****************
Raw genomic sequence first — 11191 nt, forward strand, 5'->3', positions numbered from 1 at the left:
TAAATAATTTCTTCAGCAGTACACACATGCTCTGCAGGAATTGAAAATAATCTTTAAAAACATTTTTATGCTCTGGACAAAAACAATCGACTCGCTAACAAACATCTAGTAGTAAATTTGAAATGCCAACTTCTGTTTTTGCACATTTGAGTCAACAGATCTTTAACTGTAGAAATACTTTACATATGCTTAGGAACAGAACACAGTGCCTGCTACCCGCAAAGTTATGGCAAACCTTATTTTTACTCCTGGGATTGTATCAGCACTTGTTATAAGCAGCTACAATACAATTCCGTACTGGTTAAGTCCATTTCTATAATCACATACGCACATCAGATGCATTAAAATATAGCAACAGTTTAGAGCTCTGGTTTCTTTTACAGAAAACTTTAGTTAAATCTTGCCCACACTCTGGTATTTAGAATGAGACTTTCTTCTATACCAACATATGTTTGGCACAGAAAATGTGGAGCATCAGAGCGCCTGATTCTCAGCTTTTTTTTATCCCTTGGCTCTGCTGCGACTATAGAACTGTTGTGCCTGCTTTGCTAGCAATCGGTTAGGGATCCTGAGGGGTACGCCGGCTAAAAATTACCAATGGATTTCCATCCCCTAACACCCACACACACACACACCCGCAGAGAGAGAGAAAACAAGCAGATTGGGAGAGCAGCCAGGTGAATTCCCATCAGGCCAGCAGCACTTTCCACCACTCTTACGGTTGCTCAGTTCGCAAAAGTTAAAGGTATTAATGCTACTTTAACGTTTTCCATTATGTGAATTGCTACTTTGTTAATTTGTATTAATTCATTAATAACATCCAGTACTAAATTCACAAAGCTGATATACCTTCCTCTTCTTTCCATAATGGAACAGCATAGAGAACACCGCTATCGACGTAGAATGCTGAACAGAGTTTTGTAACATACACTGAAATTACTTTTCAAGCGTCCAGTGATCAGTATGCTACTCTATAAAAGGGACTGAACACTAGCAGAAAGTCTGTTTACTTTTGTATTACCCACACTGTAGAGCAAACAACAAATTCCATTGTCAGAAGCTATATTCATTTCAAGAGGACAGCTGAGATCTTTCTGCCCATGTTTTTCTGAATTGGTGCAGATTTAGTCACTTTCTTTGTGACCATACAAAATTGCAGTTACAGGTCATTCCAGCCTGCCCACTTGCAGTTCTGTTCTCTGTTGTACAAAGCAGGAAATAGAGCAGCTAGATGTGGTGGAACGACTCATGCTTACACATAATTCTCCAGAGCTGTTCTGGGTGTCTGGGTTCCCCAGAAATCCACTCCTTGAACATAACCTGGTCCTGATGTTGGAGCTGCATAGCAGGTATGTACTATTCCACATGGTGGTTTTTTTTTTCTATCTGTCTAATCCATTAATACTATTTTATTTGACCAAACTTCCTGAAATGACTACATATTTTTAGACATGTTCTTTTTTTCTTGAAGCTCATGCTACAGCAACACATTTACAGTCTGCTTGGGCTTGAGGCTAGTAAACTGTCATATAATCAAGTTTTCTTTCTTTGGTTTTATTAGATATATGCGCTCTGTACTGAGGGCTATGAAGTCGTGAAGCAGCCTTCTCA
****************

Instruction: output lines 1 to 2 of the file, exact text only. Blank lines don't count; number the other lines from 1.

Raw genomic sequence first — 11191 nt, forward strand, 5'->3', positions numbered from 1 at the left:
TAAATAATTTCTTCAGCAGTACACACATGCTCTGCAGGAATTGAAAATAATCTTTAAAAACATTTTTATGCTCTGGACAAAAACAATCGACTCGCTAACAAACATCTAGTAGTAAATTTGAAATGCCAACTTCTGTTTTTGCACATTTGAGTCAACAGATCTTTAACTGTAGAAATACTTTACATATGCTTAGGAACAGAACACAGTGCCTGCTACCCGCAAAGTTATGGCAAACCTTATTTTTACTCCTGGGATTGTATCAGCACTTGTTATAAGCAGCTACAATACAATTCCGTACTGGTTAAGTCCATTTCTATAATCACATACGCACATCAGATGCATTAAAATATAGCAACAGTTTAGAGCTCTGGTTTCTTTTACAGAAAACTTTAGTTAAATCTTGCCCACACTCTGGTATTTAGAATGAGACTTTCTTCTATACCAACATATGTTTGGCACAGAAAATGTGGAGCATCAGAGCGCCTGATTCTCAGCTTTTTTTTATCCCTTGGCTCTGCTGCGACTATAGAACTGTTGTGCCTGCTTTGCTAGCAATCGGTTAGGGATCCTGAGGGGTACGCCGGCTAAAAATTACCAATGGATTTCCATCCCCTAACACCCACACACACACACACCCGCAGAGAGAGAGAAAACAAGCAGATTGGGAGAGCAGCCAGGTGAATTCCCATCAGGCCAGCAGCACTTTCCACCACTCTTACGGTTGCTCAGTTCGCAAAAGTTAAAGGTATTAATGCTACTTTAACGTTTTCCATTATGTGAATTGCTACTTTGTTAATTTGTATTAATTCATTAATAACATCCAGTACTAAATTCACAAAGCTGATATACCTTCCTCTTCTTTCCATAATGGAACAGCATAGAGAACACCGCTATCGACGTAGAATGCTGAACAGAGTTTTGTAACATACACTGAAATTACTTTTCAAGCGTCCAGTGATCAGTATGCTACTCTATAAAAGGGACTGAACACTAGCAGAAAGTCTGTTTACTTTTGTATTACCCACACTGTAGAGCAAACAACAAATTCCATTGTCAGAAGCTATATTCATTTCAAGAGGACAGCTGAGATCTTTCTGCCCATGTTTTTCTGAATTGGTGCAGATTTAGTCACTTTCTTTGTGACCATACAAAATTGCAGTTACAGGTCATTCCAGCCTGCCCACTTGCAGTTCTGTTCTCTGTTGTACAAAGCAGGAAATAGAGCAGCTAGATGTGGTGGAACGACTCATGCTTACACATAATTCTCCAGAGCTGTTCTGGGTGTCTGGGTTCCCCAGAAATCCACTCCTTGAACATAACCTGGTCCTGATGTTGGAGCTGCATAGCAGGTATGTACTATTCCACATGGTGGTTTTTTTTTTCTATCTGTCTAATCCATTAATACTATTTTATTTGACCAAACTTCCTGAAATGACTACATATTTTTAGACATGTTCTTTTTTTCTTGAAGCTCATGCTACAGCAACACATTTACAGTCTGCTTGGGCTTGAGGCTAGTAAACTGTCATATAATCAAGTTTTCTTTCTTTGGTTTTATTAGATATATGCGCTCTGTACTGAGGGCTATGAAGTCGTGAAGCAGCCTTCTCA